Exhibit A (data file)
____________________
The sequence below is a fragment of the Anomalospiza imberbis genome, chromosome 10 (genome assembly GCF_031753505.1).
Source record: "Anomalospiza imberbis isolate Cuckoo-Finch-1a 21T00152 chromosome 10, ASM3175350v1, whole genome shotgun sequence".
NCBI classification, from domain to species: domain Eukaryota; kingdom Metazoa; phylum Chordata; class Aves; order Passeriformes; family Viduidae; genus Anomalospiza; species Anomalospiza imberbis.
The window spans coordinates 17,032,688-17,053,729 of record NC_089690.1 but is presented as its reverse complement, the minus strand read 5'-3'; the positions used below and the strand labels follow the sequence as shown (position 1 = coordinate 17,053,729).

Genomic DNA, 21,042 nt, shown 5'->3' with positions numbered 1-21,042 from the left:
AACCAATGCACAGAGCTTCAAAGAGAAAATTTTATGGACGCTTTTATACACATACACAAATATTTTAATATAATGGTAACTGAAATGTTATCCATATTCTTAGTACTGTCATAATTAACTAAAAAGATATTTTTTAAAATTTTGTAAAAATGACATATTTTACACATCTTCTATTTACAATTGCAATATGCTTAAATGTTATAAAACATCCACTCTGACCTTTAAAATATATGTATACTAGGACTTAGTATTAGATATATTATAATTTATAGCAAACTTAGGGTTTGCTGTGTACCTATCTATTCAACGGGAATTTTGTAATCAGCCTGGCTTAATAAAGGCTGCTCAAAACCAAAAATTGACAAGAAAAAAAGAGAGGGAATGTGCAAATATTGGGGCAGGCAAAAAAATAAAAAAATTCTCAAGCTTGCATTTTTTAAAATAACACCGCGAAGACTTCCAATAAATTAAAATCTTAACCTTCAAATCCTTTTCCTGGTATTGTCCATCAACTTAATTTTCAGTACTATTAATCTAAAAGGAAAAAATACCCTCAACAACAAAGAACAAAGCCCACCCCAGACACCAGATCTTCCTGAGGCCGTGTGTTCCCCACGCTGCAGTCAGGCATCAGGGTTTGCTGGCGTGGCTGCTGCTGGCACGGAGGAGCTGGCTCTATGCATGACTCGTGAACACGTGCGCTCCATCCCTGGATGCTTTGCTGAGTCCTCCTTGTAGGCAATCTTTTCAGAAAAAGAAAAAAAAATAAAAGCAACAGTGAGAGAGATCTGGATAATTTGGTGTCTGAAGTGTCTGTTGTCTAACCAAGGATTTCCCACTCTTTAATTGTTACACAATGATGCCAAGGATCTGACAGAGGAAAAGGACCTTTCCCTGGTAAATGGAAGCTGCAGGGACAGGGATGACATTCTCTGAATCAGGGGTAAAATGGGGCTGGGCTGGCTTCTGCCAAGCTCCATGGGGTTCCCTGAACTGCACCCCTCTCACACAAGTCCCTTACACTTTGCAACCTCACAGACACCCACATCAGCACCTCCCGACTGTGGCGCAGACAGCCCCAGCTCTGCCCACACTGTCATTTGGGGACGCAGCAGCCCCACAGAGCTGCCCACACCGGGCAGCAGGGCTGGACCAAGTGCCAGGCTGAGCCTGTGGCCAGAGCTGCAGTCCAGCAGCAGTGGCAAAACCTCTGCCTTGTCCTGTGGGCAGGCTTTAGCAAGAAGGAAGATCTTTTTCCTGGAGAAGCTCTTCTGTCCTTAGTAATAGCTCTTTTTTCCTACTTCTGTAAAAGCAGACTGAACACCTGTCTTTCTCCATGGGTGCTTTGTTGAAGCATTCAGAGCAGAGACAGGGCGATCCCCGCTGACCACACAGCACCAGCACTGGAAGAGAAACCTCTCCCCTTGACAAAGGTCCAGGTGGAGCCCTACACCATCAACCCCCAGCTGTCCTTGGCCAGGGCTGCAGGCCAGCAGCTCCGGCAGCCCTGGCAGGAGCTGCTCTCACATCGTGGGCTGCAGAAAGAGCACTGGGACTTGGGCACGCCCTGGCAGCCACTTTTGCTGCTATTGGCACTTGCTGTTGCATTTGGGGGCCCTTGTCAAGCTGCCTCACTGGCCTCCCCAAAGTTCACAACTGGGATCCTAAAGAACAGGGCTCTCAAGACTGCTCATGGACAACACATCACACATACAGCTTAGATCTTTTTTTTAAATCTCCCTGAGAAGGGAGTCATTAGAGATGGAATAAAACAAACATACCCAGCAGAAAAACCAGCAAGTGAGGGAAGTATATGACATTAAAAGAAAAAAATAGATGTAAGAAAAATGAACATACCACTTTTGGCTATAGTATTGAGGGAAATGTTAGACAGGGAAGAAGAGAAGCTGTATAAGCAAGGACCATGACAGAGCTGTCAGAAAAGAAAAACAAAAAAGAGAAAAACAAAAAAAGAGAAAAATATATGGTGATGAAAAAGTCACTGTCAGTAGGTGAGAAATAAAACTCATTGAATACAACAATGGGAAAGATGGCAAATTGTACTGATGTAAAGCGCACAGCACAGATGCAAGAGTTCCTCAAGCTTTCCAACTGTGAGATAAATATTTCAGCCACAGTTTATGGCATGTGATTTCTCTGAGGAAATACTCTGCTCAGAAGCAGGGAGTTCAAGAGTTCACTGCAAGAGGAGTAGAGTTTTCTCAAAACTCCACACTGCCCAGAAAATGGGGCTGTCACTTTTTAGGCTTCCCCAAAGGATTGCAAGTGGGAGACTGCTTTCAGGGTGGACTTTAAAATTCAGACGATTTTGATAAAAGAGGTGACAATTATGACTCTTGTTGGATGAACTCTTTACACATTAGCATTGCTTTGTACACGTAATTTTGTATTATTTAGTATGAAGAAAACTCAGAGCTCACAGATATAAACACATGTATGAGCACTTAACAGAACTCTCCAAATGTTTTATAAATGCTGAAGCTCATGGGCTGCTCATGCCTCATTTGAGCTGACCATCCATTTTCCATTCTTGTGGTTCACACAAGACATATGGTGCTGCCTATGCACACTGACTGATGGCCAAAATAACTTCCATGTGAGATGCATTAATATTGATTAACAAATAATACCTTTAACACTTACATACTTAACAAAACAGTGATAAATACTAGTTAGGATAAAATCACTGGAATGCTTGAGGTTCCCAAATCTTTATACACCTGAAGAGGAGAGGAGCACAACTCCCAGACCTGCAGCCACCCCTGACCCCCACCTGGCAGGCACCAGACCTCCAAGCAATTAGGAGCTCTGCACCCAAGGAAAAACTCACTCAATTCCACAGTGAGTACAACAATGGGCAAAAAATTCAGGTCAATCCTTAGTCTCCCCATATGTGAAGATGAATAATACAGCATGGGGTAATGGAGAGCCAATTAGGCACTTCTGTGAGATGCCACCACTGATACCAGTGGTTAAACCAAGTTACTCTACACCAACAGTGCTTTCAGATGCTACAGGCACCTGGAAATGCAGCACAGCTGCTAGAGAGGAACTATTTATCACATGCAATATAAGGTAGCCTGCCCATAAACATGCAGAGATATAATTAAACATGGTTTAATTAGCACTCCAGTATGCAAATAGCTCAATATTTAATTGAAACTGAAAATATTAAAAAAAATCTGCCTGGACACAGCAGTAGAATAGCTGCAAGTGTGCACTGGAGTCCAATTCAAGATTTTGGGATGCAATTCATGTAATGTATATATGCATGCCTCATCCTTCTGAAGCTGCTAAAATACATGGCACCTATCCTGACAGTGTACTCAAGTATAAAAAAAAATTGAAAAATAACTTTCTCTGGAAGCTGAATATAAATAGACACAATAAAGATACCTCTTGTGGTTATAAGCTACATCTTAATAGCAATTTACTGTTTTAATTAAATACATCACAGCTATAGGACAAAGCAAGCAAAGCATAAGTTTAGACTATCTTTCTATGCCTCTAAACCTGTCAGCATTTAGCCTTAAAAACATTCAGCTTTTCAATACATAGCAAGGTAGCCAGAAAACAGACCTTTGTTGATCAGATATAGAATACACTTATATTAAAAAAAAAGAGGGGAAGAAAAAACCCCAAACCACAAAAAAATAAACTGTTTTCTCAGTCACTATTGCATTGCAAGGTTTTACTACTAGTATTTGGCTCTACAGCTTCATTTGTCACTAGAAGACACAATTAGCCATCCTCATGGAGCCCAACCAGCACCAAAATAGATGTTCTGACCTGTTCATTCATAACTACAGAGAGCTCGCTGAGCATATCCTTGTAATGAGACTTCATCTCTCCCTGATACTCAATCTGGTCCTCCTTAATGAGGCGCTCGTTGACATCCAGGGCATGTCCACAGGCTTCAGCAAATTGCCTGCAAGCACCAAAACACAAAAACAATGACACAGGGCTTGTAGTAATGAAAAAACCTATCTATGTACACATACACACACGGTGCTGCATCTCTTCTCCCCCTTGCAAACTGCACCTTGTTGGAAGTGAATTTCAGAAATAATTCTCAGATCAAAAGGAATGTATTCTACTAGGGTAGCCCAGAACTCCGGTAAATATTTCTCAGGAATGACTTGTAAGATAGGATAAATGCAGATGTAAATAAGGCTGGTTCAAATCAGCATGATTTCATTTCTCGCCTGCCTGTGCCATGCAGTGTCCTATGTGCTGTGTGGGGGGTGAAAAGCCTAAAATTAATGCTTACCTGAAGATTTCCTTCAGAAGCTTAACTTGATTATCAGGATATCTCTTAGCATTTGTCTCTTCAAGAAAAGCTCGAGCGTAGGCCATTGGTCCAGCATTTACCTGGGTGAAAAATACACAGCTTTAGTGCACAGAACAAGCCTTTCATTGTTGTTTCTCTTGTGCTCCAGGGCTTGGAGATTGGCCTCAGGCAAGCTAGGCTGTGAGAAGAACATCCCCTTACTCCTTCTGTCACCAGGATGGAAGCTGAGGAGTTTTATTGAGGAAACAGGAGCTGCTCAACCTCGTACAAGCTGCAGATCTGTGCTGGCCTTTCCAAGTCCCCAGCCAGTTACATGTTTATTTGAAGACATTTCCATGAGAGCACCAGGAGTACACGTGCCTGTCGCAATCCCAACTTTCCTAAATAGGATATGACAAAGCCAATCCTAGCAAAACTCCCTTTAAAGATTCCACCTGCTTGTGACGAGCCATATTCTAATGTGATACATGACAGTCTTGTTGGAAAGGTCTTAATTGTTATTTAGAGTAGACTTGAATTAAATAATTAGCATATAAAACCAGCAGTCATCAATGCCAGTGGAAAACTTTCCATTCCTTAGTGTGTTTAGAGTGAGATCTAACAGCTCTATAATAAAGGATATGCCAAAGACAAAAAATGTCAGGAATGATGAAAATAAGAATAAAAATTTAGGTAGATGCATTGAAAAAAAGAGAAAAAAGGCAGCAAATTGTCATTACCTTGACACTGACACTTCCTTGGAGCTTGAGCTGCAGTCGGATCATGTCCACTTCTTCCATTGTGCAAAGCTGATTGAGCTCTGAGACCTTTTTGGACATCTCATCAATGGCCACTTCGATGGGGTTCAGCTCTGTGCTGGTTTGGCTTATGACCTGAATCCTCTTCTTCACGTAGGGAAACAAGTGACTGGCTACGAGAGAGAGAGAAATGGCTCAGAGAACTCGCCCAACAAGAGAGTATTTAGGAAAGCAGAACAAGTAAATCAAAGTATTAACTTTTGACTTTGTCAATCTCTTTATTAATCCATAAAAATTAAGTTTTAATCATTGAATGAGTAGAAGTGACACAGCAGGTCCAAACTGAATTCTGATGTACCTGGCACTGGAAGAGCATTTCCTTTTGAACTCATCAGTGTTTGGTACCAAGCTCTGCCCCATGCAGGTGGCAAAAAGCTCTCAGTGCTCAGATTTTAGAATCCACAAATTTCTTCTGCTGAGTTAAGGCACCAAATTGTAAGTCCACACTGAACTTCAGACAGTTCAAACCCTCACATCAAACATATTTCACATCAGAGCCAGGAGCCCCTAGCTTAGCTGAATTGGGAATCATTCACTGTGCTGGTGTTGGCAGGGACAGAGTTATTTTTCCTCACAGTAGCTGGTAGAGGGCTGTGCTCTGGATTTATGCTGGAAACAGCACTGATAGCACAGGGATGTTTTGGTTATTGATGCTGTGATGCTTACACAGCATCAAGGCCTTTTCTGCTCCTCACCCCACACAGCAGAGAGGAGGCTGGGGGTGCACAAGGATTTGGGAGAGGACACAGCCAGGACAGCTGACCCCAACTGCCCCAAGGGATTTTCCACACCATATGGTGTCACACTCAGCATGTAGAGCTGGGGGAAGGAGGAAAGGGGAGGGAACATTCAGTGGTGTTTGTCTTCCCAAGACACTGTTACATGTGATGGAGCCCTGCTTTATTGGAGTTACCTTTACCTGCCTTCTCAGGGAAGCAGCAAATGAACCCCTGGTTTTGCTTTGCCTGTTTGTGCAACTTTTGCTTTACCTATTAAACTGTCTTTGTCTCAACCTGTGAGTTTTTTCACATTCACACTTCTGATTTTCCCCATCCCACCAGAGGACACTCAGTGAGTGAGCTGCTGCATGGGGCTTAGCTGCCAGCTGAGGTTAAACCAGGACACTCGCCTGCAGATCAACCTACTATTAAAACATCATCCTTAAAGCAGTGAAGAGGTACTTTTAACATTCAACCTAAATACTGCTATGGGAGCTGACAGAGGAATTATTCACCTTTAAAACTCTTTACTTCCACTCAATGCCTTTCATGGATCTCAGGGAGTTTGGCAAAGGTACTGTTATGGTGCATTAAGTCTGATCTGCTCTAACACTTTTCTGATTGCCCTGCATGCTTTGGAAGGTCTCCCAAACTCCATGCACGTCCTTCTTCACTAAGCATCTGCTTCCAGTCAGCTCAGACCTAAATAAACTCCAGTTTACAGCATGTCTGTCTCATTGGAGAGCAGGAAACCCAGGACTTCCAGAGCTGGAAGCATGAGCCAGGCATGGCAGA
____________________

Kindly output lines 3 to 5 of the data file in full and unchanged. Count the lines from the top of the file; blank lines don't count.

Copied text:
NCBI classification, from domain to species: domain Eukaryota; kingdom Metazoa; phylum Chordata; class Aves; order Passeriformes; family Viduidae; genus Anomalospiza; species Anomalospiza imberbis.
The window spans coordinates 17,032,688-17,053,729 of record NC_089690.1 but is presented as its reverse complement, the minus strand read 5'-3'; the positions used below and the strand labels follow the sequence as shown (position 1 = coordinate 17,053,729).

Genomic DNA, 21,042 nt, shown 5'->3' with positions numbered 1-21,042 from the left: